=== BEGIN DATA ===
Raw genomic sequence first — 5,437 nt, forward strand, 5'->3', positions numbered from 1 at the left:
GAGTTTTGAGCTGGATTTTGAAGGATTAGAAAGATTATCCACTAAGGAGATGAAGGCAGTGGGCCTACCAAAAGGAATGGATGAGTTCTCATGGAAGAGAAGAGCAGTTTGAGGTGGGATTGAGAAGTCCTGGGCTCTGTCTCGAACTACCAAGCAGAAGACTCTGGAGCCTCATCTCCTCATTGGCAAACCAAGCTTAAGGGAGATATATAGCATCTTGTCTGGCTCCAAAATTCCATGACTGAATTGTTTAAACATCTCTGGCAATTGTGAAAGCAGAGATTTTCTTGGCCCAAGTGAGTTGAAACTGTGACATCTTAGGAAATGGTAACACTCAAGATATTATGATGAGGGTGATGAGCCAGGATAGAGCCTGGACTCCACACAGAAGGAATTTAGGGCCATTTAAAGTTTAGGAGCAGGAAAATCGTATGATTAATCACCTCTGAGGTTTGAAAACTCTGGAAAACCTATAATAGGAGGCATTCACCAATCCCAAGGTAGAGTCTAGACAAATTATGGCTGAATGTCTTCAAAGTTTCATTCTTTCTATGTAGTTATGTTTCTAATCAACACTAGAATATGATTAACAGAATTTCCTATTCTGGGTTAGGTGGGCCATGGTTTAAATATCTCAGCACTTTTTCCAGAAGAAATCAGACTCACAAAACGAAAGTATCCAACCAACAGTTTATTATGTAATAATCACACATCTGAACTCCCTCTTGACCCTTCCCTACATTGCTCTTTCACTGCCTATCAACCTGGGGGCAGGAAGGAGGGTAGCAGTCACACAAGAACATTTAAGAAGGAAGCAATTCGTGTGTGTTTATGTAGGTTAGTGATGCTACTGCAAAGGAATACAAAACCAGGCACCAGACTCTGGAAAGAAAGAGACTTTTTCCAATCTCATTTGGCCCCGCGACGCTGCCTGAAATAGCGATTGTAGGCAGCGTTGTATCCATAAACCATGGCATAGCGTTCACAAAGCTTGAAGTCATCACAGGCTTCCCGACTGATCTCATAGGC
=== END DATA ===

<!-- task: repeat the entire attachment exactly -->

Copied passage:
Raw genomic sequence first — 5,437 nt, forward strand, 5'->3', positions numbered from 1 at the left:
GAGTTTTGAGCTGGATTTTGAAGGATTAGAAAGATTATCCACTAAGGAGATGAAGGCAGTGGGCCTACCAAAAGGAATGGATGAGTTCTCATGGAAGAGAAGAGCAGTTTGAGGTGGGATTGAGAAGTCCTGGGCTCTGTCTCGAACTACCAAGCAGAAGACTCTGGAGCCTCATCTCCTCATTGGCAAACCAAGCTTAAGGGAGATATATAGCATCTTGTCTGGCTCCAAAATTCCATGACTGAATTGTTTAAACATCTCTGGCAATTGTGAAAGCAGAGATTTTCTTGGCCCAAGTGAGTTGAAACTGTGACATCTTAGGAAATGGTAACACTCAAGATATTATGATGAGGGTGATGAGCCAGGATAGAGCCTGGACTCCACACAGAAGGAATTTAGGGCCATTTAAAGTTTAGGAGCAGGAAAATCGTATGATTAATCACCTCTGAGGTTTGAAAACTCTGGAAAACCTATAATAGGAGGCATTCACCAATCCCAAGGTAGAGTCTAGACAAATTATGGCTGAATGTCTTCAAAGTTTCATTCTTTCTATGTAGTTATGTTTCTAATCAACACTAGAATATGATTAACAGAATTTCCTATTCTGGGTTAGGTGGGCCATGGTTTAAATATCTCAGCACTTTTTCCAGAAGAAATCAGACTCACAAAACGAAAGTATCCAACCAACAGTTTATTATGTAATAATCACACATCTGAACTCCCTCTTGACCCTTCCCTACATTGCTCTTTCACTGCCTATCAACCTGGGGGCAGGAAGGAGGGTAGCAGTCACACAAGAACATTTAAGAAGGAAGCAATTCGTGTGTGTTTATGTAGGTTAGTGATGCTACTGCAAAGGAATACAAAACCAGGCACCAGACTCTGGAAAGAAAGAGACTTTTTCCAATCTCATTTGGCCCCGCGACGCTGCCTGAAATAGCGATTGTAGGCAGCGTTGTATCCATAAACCATGGCATAGCGTTCACAAAGCTTGAAGTCATCACAGGCTTCCCGACTGATCTCATAGGC